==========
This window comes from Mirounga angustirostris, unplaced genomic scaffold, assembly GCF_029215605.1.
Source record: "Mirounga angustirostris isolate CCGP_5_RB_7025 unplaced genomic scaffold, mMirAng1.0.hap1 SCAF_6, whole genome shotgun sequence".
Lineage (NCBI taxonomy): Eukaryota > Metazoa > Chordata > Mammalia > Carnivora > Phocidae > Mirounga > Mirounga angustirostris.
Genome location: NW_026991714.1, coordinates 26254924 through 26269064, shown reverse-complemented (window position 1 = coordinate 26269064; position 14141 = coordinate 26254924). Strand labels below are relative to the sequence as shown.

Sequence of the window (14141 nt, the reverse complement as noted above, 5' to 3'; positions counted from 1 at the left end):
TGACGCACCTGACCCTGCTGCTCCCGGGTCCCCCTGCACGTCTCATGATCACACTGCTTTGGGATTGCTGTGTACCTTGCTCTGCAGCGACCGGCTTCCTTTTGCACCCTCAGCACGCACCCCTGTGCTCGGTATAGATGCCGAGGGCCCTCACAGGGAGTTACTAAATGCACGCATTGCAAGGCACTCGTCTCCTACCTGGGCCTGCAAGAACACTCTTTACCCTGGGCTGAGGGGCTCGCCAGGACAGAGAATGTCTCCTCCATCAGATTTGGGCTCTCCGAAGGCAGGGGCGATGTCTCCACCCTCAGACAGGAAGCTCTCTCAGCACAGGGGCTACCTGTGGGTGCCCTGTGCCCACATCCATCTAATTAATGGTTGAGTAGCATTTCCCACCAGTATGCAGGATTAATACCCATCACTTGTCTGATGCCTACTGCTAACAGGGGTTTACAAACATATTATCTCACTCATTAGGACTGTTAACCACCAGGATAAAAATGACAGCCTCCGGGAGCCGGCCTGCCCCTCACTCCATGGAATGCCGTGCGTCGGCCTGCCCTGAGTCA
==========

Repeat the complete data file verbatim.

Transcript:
This window comes from Mirounga angustirostris, unplaced genomic scaffold, assembly GCF_029215605.1.
Source record: "Mirounga angustirostris isolate CCGP_5_RB_7025 unplaced genomic scaffold, mMirAng1.0.hap1 SCAF_6, whole genome shotgun sequence".
Lineage (NCBI taxonomy): Eukaryota > Metazoa > Chordata > Mammalia > Carnivora > Phocidae > Mirounga > Mirounga angustirostris.
Genome location: NW_026991714.1, coordinates 26254924 through 26269064, shown reverse-complemented (window position 1 = coordinate 26269064; position 14141 = coordinate 26254924). Strand labels below are relative to the sequence as shown.

Sequence of the window (14141 nt, the reverse complement as noted above, 5' to 3'; positions counted from 1 at the left end):
TGACGCACCTGACCCTGCTGCTCCCGGGTCCCCCTGCACGTCTCATGATCACACTGCTTTGGGATTGCTGTGTACCTTGCTCTGCAGCGACCGGCTTCCTTTTGCACCCTCAGCACGCACCCCTGTGCTCGGTATAGATGCCGAGGGCCCTCACAGGGAGTTACTAAATGCACGCATTGCAAGGCACTCGTCTCCTACCTGGGCCTGCAAGAACACTCTTTACCCTGGGCTGAGGGGCTCGCCAGGACAGAGAATGTCTCCTCCATCAGATTTGGGCTCTCCGAAGGCAGGGGCGATGTCTCCACCCTCAGACAGGAAGCTCTCTCAGCACAGGGGCTACCTGTGGGTGCCCTGTGCCCACATCCATCTAATTAATGGTTGAGTAGCATTTCCCACCAGTATGCAGGATTAATACCCATCACTTGTCTGATGCCTACTGCTAACAGGGGTTTACAAACATATTATCTCACTCATTAGGACTGTTAACCACCAGGATAAAAATGACAGCCTCCGGGAGCCGGCCTGCCCCTCACTCCATGGAATGCCGTGCGTCGGCCTGCCCTGAGTCA